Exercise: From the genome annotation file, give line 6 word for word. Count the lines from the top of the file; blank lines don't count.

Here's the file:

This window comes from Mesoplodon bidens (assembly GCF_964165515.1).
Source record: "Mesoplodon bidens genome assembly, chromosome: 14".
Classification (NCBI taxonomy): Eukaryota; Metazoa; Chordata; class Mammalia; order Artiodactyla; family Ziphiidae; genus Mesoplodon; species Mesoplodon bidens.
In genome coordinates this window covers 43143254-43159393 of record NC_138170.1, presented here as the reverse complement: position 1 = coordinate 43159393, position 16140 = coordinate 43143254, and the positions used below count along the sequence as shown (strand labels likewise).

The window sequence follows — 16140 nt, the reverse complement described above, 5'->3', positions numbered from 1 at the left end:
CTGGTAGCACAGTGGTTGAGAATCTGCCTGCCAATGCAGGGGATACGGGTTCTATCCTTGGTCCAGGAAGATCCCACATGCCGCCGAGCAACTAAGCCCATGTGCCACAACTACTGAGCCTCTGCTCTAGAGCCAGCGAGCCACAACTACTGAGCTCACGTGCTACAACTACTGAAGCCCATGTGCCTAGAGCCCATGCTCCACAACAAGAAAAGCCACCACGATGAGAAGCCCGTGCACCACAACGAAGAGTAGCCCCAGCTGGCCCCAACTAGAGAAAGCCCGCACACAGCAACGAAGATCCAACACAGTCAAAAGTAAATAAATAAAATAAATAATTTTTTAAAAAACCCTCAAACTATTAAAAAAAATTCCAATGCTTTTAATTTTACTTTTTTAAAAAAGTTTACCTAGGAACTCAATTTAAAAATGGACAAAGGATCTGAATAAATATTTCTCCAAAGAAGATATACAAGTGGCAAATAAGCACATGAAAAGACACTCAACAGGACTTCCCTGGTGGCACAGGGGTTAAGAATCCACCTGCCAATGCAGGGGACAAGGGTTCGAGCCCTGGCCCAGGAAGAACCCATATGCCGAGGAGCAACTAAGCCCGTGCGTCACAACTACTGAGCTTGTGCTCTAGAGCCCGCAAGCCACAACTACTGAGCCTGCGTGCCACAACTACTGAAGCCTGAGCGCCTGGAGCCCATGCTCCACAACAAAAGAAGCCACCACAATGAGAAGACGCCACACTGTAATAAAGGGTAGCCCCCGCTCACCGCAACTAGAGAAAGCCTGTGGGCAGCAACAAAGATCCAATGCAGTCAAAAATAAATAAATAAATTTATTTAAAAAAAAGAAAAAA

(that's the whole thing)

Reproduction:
CTGGTAGCACAGTGGTTGAGAATCTGCCTGCCAATGCAGGGGATACGGGTTCTATCCTTGGTCCAGGAAGATCCCACATGCCGCCGAGCAACTAAGCCCATGTGCCACAACTACTGAGCCTCTGCTCTAGAGCCAGCGAGCCACAACTACTGAGCTCACGTGCTACAACTACTGAAGCCCATGTGCCTAGAGCCCATGCTCCACAACAAGAAAAGCCACCACGATGAGAAGCCCGTGCACCACAACGAAGAGTAGCCCCAGCTGGCCCCAACTAGAGAAAGCCCGCACACAGCAACGAAGATCCAACACAGTCAAAAGTAAATAAATAAAATAAATAATTTTTTAAAAAACCCTCAAACTATTAAAAAAAATTCCAATGCTTTTAATTTTACTTTTTTAAAAAAGTTTACCTAGGAACTCAATTTAAAAATGGACAAAGGATCTGAATAAATATTTCTCCAAAGAAGATATACAAGTGGCAAATAAGCACATGAAAAGACACTCAACAGGACTTCCCTGGTGGCACAGGGGTTAAGAATCCACCTGCCAATGCAGGGGACAAGGGTTCGAGCCCTGGCCCAGGAAGAACCCATATGCCGAGGAGCAACTAAGCCCGTGCGTCACAACTACTGAGCTTGTGCTCTAGAGCCCGCAAGCCACAACTACTGAGCCTGCGTGCCACAACTACTGAAGCCTGAGCGCCTGGAGCCCATGCTCCACAACAAAAGAAGCCACCACAATGAGAAGACGCCACACTGTAATAAAGGGTAGCCCCCGCTCACCGCAACTAGAGAAAGCCTGTGGGCAGCAACAAAGATCCAATGCAGTCAAAAATAAATAAATAAATTTATTTAAAAAAAAGAAAAAA